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Brown admits record-low 8.6 percent

Class of 2018 is most diverse in U. history

Updated at 1:34 a.m. on March 31, 2014.


The University extended offers of admission to 8.6 percent of applicants to the class of 2018, marking the lowest percentage of admitted students in University history, said Dean of Admission Jim Miller ’73.

From a pool of 30,432 applicants, the second-largest in University history, there were 2,619 students admitted to the class of 2018, representing all 50 states and 89 nations, according to data provided by the Office of Admission. The office expects the class to end up with around 1,560 students, Miller said.

Applicants were able to log onto Brown’s website Thursday at 5 p.m. EST to check their admission decision.

These admits will join the 583 students who were admitted to the class in December during the early admission cycle.

Overall, 100 students were admitted to the Program in Liberal Medical Education, and 16 students were admitted to the Brown/Rhode Island School of Design Dual Degree Program, according to the data provided by the Admission Office.

“This was the single most challenging year to be admitted to Brown in our history,” Miller said.

The pool of admitted students reached a record-high level of ethnic diversity, with 46 percent of students identifying as students of color. Twenty percent of admits identify as Asian, 13 percent as black or African-American, 13 percent as Hispanic or Latino, 2 percent as American Indian or Alaska Native and 1 percent as Native Hawaiian or other Pacific Islander, Miller said.

A record 18 percent of admitted students are first-generation college students.

Sixty-seven percent applied for financial aid, Miller said.

Sixty-three percent of admitted students attended public high schools, while 30 percent attended private and 7 percent attended parochial.

The sciences were popular among admits, with 37 percent listing areas in the physical sciences as their top academic interest, according to the Admission Office data. Twenty-five percent noted concentrations in the social sciences, 20 percent in the life and medical sciences and 13 percent in the humanities. Five percent of admitted students said they were undecided.

Engineering was the most popular intended concentration for admits, with 332 students listing it as their top choice. Biology, computer science, biochemistry and molecular biology and undecided rounded out the top five. The popularity of science concentrations “reflects a national trend,” Miller said, adding that “a lot of the top students across the country are focusing on sciences … more than they did certainly a decade or so ago.”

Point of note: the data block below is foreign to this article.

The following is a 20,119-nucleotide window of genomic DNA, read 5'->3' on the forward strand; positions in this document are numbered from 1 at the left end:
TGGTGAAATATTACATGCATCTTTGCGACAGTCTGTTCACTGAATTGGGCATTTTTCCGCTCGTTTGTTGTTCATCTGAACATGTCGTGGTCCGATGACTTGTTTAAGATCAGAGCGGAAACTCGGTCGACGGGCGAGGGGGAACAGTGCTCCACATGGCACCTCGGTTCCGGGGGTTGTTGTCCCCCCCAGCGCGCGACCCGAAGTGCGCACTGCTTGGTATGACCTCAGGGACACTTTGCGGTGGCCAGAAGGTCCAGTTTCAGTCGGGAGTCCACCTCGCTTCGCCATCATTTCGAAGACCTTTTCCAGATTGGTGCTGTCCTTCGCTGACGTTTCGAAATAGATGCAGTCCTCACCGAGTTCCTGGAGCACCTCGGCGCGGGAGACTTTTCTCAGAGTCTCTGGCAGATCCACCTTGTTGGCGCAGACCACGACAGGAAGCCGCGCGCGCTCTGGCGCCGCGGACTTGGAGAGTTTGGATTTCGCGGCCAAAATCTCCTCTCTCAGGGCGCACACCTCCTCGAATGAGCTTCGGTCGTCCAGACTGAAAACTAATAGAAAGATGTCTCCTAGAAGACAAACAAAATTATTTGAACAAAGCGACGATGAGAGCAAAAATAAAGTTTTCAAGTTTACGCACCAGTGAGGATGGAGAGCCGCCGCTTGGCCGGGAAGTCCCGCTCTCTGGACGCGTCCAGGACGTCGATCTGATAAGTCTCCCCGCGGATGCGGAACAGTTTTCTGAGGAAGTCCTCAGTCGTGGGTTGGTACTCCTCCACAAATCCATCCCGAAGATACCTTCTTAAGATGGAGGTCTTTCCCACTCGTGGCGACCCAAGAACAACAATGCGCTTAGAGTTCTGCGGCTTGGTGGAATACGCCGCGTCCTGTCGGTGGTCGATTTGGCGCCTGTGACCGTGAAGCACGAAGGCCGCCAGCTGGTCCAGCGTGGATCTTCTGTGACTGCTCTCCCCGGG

The most common home state for admitted students was California, with 396 admits. New York, Massachusetts and New Jersey are home to 298, 205 and 143 admits, respectively. Florida and Texas tied for the fifth spot with 94 students each, according to the Admission Office data.

In total, 394 international students were admitted. China, India, Canada and the United Kingdom were the top four foreign nations for international accepted students with 42, 31, 28 and 28 students admitted, respectively.

Miller did not disclose how many students were offered spots on the waitlist, but he said admission officers “expect maybe 400 or so to stay on the waitlist.” These students will learn if they have been offered a position by “mid-May at the earliest,” he said. No students on the waitlist for the class of 2017 were offered admission, but the number has been as high as 75 within the past five years, he added.

The other Ivy League schools also released their admission decisions Thursday.

Columbia admitted 6.94 percent, Cornell admitted 14 percent, Dartmouth admitted 11.5 percent, Harvard admitted 5.9 percent, Penn admitted 10.0 percent, Princeton admitted 7.28 percent and Yale admitted 6.26 percent.

The Ivies all have fairly consistent admission rates compared to last year, said Michele Hernandez, a college consultant and former assistant director of admissions at Dartmouth.

Many admitted students said they were shocked to learn they had been accepted.

Rachel Steppe of Woodstock, Ga., said she checked her decision online during a track practice. “I still can’t believe it. I just feel super fortunate to be included,” she said.

“I definitely wasn’t expecting to get it,” said Hailey Winstead of Southport, N.C. She said she screamed in excitement and started singing “I’m the Man” by Aloe Blacc upon reading her acceptance after several minutes of refreshing the website.

Beatriz Garza of Mission, Texas, said she became interested in Brown after talking with current students. “The open curriculum can give me the chance to explore everything I’m interested in,” she added.

Admitted students are invited to A Day on College Hill, which takes place April 22 to 24. They have until May 1 to make enrollment decisions.

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